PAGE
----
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reply to post by ProtoplasmicTraveler
 


Im sorry, but did you misunderstand my sarcasm there?
the guys a spook, its easier to deal with one widow than two and both of them "suiciding" would be a bit tooooo obvious, dont ya think?



posted on Mar, 16 2011 @ 08:53 AM
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By the way, it seems they had to wait for something major happening elsewhere to draw attention away from his case in Pakistan.
There were a LOT of pissed off people for what he did and even talks of the Paki Govt paying the widow whatever "blood money" that the US offered, just to keep the guy in jail for trial..
I guess that failed.



posted on Mar, 16 2011 @ 08:54 AM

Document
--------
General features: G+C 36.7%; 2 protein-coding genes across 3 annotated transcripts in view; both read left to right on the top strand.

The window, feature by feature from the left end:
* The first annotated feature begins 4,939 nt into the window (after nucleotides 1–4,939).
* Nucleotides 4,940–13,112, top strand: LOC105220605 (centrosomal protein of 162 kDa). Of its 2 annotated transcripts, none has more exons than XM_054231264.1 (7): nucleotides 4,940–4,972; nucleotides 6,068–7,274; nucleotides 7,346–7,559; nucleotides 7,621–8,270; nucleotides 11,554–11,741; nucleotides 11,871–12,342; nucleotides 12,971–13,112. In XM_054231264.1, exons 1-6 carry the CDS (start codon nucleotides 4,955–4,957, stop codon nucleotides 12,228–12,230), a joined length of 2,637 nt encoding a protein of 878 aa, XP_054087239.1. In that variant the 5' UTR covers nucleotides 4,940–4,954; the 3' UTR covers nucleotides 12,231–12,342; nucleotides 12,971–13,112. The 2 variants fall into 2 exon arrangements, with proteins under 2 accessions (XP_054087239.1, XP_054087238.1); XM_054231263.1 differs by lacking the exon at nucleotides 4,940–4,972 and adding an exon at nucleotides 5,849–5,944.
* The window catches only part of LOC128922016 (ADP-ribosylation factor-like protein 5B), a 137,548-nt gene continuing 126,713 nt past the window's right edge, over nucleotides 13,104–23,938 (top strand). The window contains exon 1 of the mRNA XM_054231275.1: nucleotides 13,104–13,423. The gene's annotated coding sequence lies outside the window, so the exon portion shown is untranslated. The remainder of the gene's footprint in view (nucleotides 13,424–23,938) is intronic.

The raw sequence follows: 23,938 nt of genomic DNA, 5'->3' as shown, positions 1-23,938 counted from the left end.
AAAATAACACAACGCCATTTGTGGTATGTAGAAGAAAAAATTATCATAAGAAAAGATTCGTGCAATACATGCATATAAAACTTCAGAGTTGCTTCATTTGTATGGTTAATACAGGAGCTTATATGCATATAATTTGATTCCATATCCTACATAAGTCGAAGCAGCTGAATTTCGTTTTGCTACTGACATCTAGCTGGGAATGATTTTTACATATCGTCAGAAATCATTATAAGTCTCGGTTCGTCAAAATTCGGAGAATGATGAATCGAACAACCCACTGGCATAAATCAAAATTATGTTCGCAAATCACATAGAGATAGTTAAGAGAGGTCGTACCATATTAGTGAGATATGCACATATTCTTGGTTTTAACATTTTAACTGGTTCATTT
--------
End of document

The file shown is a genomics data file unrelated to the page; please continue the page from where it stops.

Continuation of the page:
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Hope he gets hit by a truck!

In fact, there were 3 people killed in the incident and another, the wife of the third to die committed suicide.
The third person was hit by a speeding SUV driven by two white males going to the aid of Davis. Those two people turned back and were subsequently thought to have been whisked out of the country before they too could be arrested.

Still, highly embarrassing for the US and will no doubt have given the Pakistani police and intelligence guys the heads-up they needed that Davis and others were operating illegally outside of diplomatic protection. I'm sure they knew already but probably now have more information.



posted on Mar, 16 2011 @ 09:03 AM
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Originally posted by TriForce
reply to post by ProtoplasmicTraveler